Specification
MyST

References refer to labeled content (e.g. a figure, document or table) and automatically generates links and extra information, like numbering. This page covers the basics of setting up references to content and shows examples for sections, figures, tables and equations.

## #Directive Targets and Cross References

Targets are custom anchors that you can refer to elsewhere, for example, a figure, section, table, program, or proof. To be referenceable, they must have a label/identifier pair in the AST. These can be setup by setting the label or name option in a directive.

Cross-referencing content is accomplished with markdown link syntax ([text](#link)) or through specific roles (, , or ), depending on your use-case.

### #Specification

In-line reference to an associated node

type: string, ("crossReference")
kind: string, optional, ("eq" | "numref" | "ref")
Indicates if the references should be numbered.
children: array, optional, ()
Children of the crossReference, can include text with "%s" or "{number}" and enumerated references will be filled in.
identifier: string
label: string, optional
position: object, optional, ()
data: object, optional

### #Example

Markup
AST
Render
see {numref}my-table

{list-table}  Caption text
:name: my-table

*   - Row 1


Using markdown link syntax is one of the most versatile ways to link to content. This uses the standard CommonMark syntax for a link ([text](#link)), and the link can either be a label or a link to a document. For example:

 MyST Syntax Rendered [A **bolded _reference_** to a page](./references.md) [A reference to a header](#targeting-headers) A reference to a header

### #Using the {ref} role

The {ref} role can be used to bring the title or caption directly in line, the role can take a single argument which is the label:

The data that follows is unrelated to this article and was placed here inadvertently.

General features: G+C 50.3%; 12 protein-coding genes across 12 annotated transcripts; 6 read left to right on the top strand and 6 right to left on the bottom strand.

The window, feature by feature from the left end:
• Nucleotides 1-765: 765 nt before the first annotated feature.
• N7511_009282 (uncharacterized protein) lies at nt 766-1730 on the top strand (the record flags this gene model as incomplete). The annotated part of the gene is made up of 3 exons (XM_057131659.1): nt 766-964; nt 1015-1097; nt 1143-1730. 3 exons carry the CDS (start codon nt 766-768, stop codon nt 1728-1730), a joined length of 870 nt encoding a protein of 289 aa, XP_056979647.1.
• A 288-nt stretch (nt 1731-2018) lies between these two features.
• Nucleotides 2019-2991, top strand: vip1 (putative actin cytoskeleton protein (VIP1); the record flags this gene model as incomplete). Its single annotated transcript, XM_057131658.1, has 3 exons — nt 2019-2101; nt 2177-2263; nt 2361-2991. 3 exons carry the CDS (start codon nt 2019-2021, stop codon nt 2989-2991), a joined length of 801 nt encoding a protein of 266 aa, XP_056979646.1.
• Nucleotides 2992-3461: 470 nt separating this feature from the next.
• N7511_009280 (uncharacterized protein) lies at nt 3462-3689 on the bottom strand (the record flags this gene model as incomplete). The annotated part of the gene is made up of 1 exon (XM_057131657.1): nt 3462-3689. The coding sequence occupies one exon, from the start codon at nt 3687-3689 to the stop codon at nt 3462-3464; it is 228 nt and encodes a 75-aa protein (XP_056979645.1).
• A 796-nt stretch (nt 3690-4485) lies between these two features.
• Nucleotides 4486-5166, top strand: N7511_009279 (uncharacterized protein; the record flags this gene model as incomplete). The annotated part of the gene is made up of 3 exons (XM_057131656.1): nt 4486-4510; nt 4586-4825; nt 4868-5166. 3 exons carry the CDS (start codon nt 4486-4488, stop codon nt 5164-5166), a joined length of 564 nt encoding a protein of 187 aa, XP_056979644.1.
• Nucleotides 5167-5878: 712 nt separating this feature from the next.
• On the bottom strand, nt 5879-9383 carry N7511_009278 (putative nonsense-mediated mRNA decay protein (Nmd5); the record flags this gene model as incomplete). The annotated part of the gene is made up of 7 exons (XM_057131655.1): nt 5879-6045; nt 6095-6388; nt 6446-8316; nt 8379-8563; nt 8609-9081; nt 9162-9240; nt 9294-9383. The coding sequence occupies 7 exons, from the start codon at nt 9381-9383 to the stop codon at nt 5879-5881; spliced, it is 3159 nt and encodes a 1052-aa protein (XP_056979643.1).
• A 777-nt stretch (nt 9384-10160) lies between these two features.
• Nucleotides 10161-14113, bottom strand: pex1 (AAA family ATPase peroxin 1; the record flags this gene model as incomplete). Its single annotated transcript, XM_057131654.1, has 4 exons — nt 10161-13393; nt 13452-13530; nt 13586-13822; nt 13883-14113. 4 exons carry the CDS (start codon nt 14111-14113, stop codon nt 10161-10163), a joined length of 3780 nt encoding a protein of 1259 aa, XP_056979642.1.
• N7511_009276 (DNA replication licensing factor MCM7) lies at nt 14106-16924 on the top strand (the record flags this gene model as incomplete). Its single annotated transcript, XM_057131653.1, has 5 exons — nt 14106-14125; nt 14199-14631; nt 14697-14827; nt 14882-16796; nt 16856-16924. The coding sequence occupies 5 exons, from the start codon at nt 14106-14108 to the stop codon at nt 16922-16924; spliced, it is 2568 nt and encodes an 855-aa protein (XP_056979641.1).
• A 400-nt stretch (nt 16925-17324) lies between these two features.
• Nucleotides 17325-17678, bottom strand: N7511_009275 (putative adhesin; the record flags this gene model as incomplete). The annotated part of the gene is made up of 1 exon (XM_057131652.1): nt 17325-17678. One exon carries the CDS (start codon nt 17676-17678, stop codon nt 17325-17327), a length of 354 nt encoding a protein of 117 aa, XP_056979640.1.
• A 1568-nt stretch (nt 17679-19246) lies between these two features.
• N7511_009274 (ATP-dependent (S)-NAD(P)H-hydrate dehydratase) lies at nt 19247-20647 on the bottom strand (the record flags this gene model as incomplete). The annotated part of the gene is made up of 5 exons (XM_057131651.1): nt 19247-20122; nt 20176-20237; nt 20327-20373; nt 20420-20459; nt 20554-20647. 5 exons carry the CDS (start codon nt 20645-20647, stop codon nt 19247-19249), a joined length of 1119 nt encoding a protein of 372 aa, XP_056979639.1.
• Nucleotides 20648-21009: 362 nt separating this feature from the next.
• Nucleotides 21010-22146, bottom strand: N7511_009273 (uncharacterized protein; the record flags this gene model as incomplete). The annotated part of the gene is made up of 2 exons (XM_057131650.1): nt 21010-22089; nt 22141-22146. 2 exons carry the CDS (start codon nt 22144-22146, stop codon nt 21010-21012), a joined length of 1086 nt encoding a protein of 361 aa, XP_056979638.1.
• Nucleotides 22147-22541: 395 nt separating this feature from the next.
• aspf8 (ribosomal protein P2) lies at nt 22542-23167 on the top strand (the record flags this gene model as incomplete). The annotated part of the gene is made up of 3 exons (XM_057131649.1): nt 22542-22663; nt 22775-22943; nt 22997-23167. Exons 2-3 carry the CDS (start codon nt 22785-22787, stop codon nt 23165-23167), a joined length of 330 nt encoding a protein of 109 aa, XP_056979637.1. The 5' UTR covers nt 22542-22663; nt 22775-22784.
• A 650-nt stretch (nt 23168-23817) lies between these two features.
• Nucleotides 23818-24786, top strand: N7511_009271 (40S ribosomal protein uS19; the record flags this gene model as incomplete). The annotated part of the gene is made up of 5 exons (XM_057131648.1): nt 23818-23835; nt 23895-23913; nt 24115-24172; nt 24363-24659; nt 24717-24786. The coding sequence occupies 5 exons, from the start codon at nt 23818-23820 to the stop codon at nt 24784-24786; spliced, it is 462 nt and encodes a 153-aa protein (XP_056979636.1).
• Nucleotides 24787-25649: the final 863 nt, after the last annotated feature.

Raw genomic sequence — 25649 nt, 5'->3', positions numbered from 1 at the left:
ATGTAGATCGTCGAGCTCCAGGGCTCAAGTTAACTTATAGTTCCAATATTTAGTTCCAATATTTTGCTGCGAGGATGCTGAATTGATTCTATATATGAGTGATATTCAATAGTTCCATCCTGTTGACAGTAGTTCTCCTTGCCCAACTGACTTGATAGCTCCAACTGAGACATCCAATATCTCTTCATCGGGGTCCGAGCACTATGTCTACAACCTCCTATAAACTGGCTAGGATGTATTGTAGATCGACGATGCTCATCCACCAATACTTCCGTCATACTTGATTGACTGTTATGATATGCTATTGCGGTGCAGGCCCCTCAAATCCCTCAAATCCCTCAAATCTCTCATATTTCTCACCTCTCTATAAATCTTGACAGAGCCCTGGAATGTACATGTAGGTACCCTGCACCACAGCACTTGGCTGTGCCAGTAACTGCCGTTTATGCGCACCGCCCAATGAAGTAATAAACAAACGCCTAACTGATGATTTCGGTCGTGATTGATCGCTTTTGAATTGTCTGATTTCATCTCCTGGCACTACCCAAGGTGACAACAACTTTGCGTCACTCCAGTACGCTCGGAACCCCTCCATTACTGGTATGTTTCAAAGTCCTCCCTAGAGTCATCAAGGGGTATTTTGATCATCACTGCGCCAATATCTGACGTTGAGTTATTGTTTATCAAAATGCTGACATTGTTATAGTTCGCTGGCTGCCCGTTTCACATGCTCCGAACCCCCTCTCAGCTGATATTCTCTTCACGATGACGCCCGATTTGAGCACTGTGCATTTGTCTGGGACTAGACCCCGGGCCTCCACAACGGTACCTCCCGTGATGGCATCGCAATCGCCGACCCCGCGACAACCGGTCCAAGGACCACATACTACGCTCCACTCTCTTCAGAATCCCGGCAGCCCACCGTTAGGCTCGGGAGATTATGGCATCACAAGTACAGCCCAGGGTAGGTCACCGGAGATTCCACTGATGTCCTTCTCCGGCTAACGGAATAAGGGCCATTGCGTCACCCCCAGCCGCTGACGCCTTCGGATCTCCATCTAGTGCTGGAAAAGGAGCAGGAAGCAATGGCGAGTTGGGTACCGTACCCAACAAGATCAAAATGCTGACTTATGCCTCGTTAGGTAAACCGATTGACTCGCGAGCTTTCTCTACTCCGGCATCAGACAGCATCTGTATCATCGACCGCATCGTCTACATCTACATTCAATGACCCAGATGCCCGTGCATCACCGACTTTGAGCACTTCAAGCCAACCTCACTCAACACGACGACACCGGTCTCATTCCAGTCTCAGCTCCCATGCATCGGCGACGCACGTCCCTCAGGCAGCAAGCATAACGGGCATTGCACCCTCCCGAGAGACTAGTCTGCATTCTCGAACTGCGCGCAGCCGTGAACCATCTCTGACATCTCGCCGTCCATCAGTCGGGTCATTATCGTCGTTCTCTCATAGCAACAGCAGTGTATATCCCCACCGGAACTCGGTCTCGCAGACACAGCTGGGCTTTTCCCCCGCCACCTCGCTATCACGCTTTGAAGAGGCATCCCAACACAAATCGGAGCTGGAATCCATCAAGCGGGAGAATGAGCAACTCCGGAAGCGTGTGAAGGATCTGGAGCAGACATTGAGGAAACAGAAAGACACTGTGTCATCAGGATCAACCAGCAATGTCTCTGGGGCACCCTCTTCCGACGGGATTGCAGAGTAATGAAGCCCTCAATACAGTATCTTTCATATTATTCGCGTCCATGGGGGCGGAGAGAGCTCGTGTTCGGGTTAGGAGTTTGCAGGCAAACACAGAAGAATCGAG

{ref}reference-target

You can also choose the reference text directly (not taking from the title or caption) by using:

{ref}your text here <reference-target>

### #Numbering references with {numref}

The {numref} role is exactly the same as the above {ref} role, but also allows you to use a %s in place of the number, which will get filled in when the content is rendered. For example, {numref}Custom Table %s text <my-table-ref>. will become Custom Table 3 text. You can try this in the demo above!

### #Using the {eq} role

The {eq}my-equation syntax creates a numbered link to the equation, which is equivalent to [](#my-equation) as there is no text content to fill in a title or caption.

### #Using the {doc} role

The {doc}./my-file.md syntax creates a link to the document, which is equivalent to [](./my-file.md).

### #Equations Targets

To reference equations, use the {eq} role. It will automatically insert the number of the equation. Note that you cannot modify the text of equation links.

{math}
:label: my-math-label
e=mc^2


See Equation {eq}my-math-label!

## #Target Node

Placing a Target node allows you to cross reference the subsequent node by target value.

### #Specification

Target node - provides identifier/label for the following node

type: string, ("mystTarget")
label: string, optional
unresolved target label
position: object, optional, ()
data: object, optional

### #Example

Markup
AST
Render
(my_ID)=
# My Header

To add labels to a header use (my-section)= before the header, these can then be used in markdown links and {ref} roles. This is helpful if you want to quickly insert links to other parts of your book.